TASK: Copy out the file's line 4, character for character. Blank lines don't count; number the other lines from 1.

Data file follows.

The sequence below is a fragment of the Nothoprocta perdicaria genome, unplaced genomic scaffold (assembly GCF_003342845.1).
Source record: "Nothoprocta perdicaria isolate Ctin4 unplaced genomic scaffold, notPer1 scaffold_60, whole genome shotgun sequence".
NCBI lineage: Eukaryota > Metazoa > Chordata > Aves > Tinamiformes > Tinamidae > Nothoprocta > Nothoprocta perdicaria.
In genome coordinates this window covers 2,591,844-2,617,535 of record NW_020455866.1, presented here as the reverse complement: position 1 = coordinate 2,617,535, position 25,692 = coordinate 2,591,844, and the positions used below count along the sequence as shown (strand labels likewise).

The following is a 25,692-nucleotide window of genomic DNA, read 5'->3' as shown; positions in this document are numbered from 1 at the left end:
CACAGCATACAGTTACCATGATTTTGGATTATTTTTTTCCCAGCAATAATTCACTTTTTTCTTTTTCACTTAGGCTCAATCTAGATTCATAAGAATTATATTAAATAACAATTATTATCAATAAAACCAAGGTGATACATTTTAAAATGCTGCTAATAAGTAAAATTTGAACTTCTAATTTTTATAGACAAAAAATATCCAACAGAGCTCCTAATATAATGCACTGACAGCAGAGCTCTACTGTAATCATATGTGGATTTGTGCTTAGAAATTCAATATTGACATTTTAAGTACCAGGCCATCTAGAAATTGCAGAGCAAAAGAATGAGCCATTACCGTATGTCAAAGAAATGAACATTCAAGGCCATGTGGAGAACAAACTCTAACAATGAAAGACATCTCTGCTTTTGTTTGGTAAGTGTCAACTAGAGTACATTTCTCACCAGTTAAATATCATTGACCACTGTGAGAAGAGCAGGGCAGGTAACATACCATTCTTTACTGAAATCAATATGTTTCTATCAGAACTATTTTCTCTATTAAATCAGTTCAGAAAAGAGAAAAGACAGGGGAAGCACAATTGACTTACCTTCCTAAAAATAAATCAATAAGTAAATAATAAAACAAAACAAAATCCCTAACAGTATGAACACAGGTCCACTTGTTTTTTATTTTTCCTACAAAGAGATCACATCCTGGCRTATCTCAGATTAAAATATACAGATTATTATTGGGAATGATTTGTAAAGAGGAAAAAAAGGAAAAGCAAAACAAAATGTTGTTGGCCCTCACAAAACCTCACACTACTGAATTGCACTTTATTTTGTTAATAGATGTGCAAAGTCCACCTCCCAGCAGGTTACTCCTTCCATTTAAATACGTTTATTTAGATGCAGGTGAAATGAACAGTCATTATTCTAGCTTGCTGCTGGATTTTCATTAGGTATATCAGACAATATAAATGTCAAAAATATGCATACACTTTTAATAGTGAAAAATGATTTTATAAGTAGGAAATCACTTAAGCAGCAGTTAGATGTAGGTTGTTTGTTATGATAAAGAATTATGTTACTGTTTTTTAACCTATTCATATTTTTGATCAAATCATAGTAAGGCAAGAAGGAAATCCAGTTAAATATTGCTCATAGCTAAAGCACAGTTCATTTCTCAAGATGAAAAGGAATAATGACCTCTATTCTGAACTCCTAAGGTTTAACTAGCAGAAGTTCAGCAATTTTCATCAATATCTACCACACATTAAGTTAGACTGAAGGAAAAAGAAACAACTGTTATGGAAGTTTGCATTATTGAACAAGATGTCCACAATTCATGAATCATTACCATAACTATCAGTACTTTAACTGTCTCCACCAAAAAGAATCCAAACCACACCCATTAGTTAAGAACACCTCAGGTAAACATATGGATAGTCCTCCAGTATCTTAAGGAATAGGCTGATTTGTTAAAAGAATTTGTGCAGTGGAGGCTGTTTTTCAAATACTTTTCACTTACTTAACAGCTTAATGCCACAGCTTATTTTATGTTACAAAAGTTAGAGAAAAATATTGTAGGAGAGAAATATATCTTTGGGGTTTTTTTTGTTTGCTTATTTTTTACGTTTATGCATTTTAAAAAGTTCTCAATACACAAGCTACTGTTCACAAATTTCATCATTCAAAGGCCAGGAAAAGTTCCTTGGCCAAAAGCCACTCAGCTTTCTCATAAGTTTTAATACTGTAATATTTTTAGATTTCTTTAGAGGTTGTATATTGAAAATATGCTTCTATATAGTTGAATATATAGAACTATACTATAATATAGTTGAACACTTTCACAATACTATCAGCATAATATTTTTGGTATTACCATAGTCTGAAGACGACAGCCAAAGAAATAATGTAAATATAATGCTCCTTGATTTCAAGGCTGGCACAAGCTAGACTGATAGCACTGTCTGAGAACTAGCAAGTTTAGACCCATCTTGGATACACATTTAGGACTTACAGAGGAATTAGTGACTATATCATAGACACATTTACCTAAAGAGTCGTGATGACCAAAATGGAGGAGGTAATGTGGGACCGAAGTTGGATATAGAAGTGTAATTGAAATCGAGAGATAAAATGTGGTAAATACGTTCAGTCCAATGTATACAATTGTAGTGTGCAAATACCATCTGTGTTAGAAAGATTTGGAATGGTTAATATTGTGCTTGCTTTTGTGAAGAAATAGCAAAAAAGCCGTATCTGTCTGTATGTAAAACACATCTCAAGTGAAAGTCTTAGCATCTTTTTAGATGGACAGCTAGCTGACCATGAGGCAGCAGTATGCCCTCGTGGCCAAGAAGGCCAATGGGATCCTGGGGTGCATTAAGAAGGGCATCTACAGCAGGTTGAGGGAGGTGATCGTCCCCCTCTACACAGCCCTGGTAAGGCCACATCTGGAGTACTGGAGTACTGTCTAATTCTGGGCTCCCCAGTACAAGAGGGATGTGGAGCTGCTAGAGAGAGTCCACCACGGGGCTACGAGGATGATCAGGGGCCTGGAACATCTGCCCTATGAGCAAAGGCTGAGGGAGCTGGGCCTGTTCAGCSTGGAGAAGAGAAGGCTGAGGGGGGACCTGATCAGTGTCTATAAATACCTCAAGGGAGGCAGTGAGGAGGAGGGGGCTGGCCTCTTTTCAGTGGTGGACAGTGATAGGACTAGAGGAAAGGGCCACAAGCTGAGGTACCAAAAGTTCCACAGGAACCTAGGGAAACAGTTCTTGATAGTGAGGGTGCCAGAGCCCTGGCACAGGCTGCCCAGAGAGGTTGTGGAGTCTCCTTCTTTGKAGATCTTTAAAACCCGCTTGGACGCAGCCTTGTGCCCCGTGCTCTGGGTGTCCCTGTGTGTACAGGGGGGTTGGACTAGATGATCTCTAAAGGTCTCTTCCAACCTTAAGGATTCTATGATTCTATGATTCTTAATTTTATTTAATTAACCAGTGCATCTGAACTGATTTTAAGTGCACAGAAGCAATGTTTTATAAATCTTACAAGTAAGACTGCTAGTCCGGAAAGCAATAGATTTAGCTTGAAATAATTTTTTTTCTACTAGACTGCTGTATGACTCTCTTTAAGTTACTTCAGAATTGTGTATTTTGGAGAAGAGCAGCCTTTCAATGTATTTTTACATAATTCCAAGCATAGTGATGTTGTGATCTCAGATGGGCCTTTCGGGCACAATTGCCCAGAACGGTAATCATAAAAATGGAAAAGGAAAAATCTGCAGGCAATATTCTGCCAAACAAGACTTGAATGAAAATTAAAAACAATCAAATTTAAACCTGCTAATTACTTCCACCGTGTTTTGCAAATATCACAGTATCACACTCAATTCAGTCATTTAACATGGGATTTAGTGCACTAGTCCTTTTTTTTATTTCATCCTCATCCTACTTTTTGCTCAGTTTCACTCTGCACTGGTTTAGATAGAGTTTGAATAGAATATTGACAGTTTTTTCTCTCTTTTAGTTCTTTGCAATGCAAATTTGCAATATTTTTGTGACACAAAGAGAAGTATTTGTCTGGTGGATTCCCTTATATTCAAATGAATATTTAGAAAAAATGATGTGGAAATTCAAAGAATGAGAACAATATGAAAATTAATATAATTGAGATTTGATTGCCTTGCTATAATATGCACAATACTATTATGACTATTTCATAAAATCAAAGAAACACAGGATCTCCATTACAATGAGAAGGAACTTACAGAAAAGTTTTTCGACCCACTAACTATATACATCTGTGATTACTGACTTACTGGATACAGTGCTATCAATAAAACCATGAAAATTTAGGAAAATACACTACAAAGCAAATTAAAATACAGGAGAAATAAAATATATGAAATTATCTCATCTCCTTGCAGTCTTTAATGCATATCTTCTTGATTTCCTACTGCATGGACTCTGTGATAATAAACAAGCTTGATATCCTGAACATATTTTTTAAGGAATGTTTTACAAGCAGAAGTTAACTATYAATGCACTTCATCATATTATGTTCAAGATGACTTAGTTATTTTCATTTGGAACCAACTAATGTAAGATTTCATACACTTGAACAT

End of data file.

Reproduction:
In genome coordinates this window covers 2,591,844-2,617,535 of record NW_020455866.1, presented here as the reverse complement: position 1 = coordinate 2,617,535, position 25,692 = coordinate 2,591,844, and the positions used below count along the sequence as shown (strand labels likewise).